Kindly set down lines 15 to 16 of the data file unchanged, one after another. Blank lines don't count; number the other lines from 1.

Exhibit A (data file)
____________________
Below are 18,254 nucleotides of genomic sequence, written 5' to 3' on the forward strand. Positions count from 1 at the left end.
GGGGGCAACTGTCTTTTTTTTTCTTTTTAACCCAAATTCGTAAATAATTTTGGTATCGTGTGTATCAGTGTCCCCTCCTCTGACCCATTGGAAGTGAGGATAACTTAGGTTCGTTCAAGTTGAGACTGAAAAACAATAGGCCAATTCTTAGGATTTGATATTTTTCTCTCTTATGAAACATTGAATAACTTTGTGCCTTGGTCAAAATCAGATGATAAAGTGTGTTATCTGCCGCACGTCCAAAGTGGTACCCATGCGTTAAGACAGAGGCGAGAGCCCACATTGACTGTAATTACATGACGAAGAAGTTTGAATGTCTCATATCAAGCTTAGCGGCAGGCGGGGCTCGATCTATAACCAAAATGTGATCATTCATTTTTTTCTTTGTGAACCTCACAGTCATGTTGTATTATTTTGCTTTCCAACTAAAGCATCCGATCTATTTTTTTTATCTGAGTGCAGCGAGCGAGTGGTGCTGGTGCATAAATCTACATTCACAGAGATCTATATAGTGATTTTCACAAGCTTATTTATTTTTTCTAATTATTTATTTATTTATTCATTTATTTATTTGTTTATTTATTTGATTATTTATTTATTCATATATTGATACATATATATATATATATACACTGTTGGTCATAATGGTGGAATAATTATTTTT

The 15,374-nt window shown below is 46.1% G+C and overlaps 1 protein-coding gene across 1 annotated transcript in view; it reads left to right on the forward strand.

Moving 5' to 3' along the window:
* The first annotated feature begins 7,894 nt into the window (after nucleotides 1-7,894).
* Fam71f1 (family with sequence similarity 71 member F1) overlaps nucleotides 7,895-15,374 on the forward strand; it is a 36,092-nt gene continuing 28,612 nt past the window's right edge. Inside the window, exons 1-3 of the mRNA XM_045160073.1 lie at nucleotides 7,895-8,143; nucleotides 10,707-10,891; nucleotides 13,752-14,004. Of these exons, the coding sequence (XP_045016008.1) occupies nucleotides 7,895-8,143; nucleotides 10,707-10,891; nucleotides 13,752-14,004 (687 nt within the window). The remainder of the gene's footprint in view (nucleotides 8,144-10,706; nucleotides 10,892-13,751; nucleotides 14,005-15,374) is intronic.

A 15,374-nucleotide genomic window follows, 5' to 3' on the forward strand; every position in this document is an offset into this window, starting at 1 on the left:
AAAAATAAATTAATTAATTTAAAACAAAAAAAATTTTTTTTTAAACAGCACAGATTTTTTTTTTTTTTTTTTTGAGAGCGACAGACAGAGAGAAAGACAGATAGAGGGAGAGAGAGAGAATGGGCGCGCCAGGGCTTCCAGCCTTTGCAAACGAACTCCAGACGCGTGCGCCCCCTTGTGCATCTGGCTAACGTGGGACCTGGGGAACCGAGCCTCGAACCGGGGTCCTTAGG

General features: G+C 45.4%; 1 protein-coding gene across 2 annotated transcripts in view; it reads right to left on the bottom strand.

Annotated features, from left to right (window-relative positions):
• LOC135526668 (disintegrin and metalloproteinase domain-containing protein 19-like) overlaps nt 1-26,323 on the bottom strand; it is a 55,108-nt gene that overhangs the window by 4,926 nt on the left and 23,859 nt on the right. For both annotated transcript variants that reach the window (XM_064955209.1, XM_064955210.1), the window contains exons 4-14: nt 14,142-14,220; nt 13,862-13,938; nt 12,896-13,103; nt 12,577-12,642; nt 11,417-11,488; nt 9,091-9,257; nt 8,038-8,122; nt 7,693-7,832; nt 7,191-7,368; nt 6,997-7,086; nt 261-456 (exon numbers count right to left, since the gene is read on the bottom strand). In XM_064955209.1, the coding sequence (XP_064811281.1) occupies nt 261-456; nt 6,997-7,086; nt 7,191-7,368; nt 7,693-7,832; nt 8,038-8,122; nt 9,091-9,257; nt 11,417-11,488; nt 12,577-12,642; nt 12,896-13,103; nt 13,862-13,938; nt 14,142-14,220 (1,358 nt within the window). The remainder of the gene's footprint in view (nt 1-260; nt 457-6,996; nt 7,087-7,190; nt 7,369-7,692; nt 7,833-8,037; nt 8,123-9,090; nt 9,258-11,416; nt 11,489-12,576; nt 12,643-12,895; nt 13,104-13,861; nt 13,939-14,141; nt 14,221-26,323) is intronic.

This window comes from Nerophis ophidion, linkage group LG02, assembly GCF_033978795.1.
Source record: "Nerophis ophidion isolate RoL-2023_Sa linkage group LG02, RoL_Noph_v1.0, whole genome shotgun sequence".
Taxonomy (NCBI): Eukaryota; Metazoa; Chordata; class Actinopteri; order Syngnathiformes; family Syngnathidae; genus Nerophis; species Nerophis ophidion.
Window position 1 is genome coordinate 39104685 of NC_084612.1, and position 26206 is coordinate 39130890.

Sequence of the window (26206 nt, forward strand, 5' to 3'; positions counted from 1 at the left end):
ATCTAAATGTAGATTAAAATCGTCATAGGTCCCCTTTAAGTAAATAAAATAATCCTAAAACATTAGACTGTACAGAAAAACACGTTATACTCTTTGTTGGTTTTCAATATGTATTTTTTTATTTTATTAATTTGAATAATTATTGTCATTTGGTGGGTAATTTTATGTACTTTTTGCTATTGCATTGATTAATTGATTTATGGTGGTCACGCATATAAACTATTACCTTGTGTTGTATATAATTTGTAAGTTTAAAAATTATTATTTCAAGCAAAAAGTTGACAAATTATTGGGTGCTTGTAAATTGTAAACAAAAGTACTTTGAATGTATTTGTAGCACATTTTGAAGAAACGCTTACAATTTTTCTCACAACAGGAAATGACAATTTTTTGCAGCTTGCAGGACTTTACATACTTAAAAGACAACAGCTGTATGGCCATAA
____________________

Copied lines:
Window position 1 is genome coordinate 39104685 of NC_084612.1, and position 26206 is coordinate 39130890.

Sequence of the window (26206 nt, forward strand, 5' to 3'; positions counted from 1 at the left end):